Talk about your desperate housewives. All the parents of school-age kids I know are going more than a little insane right now: there are two weeks left of summer vacation, and every kid I know is beyond surly and swinging from the fixtures. We are being held captive in our own home, and the terrorists are winning.
Okay, I'll admit it when you won't: I'm sick of 'em. The kids. Truth be told, I'm sure they're pretty sick of me, too. I think more honest parents will admit some summer vacation fatigue right about now, no? It's getting dicey. So, naturally, and in the interest of heading off violent crimes in my home, I turned to the Internet to try and educate me about some good family fun to keep each other from killing one another in some spectacularly splattery way. Surely research could save me.
But I was left cold and uninspired. There was some despair. Because clearly Pollyanna and/or Mary Poppins came up with these kids' entertainment ideas. Who actually DOES this stuff? Do these parents actually exist? Either I suck much more than I feared at this parenting gig, or people without children are making these activities up. Here's some of the Internet's best and most laughable suggestions about wholesome diversion for my children during summer vacation:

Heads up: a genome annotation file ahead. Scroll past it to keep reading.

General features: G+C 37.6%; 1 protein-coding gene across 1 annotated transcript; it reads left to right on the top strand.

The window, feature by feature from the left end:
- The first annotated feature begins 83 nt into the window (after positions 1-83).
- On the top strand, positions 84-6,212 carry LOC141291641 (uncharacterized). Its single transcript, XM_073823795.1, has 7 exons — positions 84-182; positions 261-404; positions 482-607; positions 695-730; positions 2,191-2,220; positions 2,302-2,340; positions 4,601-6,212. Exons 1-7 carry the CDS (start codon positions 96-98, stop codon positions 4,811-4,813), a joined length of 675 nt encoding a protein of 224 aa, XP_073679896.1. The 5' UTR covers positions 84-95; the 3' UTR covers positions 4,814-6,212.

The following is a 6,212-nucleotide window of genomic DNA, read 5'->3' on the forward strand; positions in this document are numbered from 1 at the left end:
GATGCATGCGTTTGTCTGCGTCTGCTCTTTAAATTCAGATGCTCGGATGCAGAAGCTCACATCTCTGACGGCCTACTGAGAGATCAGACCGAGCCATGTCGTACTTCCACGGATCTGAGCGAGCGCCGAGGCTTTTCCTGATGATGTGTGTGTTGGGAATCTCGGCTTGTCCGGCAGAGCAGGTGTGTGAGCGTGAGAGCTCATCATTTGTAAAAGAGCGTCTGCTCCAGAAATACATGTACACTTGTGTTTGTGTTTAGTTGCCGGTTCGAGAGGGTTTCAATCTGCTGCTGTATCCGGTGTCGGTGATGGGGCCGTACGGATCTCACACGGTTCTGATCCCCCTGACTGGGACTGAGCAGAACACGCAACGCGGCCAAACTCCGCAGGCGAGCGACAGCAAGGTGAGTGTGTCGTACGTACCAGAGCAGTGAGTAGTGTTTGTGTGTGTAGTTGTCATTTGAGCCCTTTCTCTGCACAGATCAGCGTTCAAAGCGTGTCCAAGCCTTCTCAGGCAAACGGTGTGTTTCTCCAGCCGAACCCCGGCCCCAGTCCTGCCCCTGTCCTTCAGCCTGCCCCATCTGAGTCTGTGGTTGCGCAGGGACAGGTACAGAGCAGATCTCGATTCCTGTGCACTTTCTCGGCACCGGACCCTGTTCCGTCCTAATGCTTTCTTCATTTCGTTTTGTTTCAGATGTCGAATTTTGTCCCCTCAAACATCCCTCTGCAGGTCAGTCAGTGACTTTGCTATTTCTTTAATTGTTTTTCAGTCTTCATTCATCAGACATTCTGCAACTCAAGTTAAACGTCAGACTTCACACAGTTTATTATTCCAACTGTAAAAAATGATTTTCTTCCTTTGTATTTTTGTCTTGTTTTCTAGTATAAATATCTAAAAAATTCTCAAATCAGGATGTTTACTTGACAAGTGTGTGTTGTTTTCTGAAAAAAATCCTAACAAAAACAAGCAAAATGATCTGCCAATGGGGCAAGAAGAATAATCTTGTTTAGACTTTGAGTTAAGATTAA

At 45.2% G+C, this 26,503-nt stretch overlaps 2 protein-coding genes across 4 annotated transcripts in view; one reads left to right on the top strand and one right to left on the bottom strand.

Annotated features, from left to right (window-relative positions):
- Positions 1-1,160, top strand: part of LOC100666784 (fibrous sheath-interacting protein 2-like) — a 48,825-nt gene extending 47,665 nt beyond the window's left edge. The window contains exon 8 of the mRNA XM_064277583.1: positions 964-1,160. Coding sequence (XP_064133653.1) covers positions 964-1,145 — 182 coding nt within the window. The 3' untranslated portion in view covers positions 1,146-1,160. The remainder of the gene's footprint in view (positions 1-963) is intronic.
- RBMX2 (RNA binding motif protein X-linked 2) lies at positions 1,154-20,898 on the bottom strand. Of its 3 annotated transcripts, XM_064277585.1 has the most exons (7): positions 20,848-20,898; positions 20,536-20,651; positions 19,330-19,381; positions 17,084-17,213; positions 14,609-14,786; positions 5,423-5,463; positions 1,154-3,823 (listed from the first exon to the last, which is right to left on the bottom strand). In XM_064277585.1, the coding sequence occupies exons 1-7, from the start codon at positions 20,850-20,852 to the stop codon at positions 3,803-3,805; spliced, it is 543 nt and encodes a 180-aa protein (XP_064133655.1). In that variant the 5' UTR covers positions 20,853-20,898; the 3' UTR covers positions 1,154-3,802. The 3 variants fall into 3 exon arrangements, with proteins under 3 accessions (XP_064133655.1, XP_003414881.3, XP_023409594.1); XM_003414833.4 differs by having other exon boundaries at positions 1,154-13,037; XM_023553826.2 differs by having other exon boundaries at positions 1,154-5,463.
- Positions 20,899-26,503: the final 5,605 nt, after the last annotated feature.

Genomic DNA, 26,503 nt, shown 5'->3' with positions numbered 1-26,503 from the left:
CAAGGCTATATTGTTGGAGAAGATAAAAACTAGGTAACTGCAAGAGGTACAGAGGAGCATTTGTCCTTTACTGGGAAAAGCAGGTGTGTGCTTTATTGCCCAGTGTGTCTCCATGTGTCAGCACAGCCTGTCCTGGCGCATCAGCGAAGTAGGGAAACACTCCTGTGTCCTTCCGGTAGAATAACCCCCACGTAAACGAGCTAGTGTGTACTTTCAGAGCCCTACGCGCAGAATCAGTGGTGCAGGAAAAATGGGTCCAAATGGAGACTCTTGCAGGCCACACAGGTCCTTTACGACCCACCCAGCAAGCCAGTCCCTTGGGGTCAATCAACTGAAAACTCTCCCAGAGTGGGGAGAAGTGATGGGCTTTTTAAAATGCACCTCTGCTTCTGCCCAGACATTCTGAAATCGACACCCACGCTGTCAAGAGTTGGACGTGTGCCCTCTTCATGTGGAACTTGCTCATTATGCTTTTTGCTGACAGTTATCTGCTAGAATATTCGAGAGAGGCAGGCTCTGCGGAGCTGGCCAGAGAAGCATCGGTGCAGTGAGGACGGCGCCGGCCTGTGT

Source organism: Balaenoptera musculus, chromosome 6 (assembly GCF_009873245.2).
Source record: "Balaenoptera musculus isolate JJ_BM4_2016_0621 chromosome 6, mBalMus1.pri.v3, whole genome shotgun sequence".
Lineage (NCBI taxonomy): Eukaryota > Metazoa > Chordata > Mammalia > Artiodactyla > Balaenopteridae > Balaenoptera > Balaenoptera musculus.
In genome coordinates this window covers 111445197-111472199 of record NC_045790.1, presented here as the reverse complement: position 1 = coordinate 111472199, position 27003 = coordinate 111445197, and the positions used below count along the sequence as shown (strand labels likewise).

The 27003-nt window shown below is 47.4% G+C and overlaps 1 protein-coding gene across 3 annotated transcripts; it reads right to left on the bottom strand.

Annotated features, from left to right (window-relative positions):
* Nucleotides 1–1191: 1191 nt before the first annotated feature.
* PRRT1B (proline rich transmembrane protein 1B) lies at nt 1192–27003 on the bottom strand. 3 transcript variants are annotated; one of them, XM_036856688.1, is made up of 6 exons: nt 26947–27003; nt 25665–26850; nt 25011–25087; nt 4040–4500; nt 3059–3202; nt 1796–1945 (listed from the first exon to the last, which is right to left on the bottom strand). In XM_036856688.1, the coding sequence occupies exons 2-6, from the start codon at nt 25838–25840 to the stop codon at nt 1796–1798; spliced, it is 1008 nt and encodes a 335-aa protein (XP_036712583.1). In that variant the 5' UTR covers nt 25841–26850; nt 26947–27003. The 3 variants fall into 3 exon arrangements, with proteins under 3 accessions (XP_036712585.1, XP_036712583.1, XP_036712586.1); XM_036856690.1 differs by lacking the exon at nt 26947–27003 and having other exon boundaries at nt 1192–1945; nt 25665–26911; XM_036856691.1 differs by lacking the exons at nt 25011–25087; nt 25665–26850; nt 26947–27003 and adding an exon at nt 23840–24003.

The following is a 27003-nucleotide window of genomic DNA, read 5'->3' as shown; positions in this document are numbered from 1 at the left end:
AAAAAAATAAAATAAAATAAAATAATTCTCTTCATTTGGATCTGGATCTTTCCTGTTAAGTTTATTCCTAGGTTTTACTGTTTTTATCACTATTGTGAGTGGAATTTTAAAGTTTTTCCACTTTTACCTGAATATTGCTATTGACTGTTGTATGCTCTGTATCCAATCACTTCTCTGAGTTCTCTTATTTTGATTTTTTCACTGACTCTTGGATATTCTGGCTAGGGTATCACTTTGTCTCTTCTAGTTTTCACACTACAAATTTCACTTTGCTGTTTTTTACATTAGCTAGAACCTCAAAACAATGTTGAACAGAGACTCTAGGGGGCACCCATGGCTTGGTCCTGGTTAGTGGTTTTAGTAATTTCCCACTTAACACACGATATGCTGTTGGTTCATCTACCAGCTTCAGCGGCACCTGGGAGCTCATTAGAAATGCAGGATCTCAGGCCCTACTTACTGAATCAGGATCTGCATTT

"Get them in the kitchen!" chirped one site. There are simple recipes for children, it purred. Let the children experiment! Excuse me. But is this author on crack? I have three children aged nine, seven, and five. Each and every one must do what each and every other one is doing. We would have to triple the ingredients for each dish. There would be hand to hand combat with raw eggs.
Plus, there's three months in summer, sunshine. We baking every day? Once a week? My kids have the attention span of three, exceptionally entitled gnats. I'm already cleaning up after three meals and two snacks already before some grand cooking expedition with my children, who are not exactly known for their anal retentive qualities. Not to mention: there are lots of sharp objects in my kitchen. Enough said.
"Go fly a kite!" suggests another site. I'm in Texas, you imbecile. A kite, would there be any air to lift the thing aloft, would incinerate mid-air in average July temperatures. Poof. Spontaneously combusted under the August Texas sun. Where does this author live? In a Pippi Longstocking book? Go fly a kite, indeed. Check me in March.
"Teach them to cross stitch." Hilarious! I think I actually fell out of my chair on this eager suggestion. Sure! I'll give my kids with some vicious sibling rivalry issues NEEDLES! And tedious, eye-straining minute work they must still incredibly still to complete. Threading alone would cause grand mal tantrums. What kid will sit and cross stitch who wasn't raised by Miss Havisham? Has this author MET children?
"Write a story together." Sure! Because my different aged kids want to do schoolwork together. One project. Because they share so well. And my dyslexic son just lives to write (and yes, there's a whiff of sarcasm in the air). And they all can agree on a topic. Hell, they can't agree it's Saturday, much less coordinate efforts to publish a ptome. And I can hear them now: "Why?"